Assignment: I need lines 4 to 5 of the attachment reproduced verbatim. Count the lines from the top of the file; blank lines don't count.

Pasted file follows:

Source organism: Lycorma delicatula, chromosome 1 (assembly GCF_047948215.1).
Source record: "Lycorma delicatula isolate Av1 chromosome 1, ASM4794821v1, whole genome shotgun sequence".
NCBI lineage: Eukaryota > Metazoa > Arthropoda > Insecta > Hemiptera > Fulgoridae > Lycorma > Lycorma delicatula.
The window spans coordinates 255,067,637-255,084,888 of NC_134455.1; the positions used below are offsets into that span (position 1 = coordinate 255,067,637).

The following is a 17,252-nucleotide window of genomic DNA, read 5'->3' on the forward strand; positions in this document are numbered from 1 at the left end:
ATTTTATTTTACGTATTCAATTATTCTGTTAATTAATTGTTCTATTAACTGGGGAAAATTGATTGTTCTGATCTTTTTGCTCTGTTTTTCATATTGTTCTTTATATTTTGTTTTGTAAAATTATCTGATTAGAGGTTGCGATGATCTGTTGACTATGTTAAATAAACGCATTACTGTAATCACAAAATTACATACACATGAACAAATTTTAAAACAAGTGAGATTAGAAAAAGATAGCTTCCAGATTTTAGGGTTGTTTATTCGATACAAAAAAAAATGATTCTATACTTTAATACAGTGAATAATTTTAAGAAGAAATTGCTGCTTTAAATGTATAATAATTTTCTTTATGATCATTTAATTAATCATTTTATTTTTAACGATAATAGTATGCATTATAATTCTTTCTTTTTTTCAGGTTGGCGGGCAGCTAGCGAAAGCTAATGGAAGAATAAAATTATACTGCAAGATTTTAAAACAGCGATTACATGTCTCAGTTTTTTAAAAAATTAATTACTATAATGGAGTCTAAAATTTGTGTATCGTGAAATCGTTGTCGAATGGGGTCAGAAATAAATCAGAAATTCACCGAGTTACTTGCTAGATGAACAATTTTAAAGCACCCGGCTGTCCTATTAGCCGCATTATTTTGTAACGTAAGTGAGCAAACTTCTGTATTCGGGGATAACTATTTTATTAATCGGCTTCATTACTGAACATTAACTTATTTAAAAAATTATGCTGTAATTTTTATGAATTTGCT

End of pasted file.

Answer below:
The window spans coordinates 255,067,637-255,084,888 of NC_134455.1; the positions used below are offsets into that span (position 1 = coordinate 255,067,637).

The following is a 17,252-nucleotide window of genomic DNA, read 5'->3' on the forward strand; positions in this document are numbered from 1 at the left end: